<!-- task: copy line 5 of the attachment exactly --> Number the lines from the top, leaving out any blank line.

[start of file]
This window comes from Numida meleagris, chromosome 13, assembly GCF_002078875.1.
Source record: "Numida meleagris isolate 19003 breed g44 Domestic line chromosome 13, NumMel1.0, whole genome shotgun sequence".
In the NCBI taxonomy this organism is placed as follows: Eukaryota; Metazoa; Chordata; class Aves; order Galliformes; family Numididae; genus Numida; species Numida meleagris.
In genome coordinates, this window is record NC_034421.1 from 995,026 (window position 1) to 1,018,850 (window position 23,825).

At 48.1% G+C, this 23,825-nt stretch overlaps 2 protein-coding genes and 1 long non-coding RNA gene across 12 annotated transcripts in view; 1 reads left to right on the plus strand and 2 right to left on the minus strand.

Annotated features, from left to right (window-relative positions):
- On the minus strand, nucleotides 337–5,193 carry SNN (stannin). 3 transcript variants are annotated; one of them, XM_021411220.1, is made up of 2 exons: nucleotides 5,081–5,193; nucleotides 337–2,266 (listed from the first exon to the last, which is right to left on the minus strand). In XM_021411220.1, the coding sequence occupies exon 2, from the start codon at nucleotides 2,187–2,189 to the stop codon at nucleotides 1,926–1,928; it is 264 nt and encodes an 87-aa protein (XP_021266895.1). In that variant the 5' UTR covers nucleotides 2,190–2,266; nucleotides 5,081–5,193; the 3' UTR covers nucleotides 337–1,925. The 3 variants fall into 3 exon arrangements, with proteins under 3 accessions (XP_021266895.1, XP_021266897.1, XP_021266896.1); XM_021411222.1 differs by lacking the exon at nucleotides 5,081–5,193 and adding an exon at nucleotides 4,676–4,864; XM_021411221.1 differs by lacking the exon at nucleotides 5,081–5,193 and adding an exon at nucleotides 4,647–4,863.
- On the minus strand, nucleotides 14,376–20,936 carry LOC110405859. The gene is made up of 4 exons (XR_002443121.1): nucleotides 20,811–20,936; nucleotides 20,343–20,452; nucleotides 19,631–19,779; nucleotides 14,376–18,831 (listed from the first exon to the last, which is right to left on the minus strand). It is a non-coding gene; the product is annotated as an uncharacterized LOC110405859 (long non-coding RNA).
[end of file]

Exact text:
At 48.1% G+C, this 23,825-nt stretch overlaps 2 protein-coding genes and 1 long non-coding RNA gene across 12 annotated transcripts in view; 1 reads left to right on the plus strand and 2 right to left on the minus strand.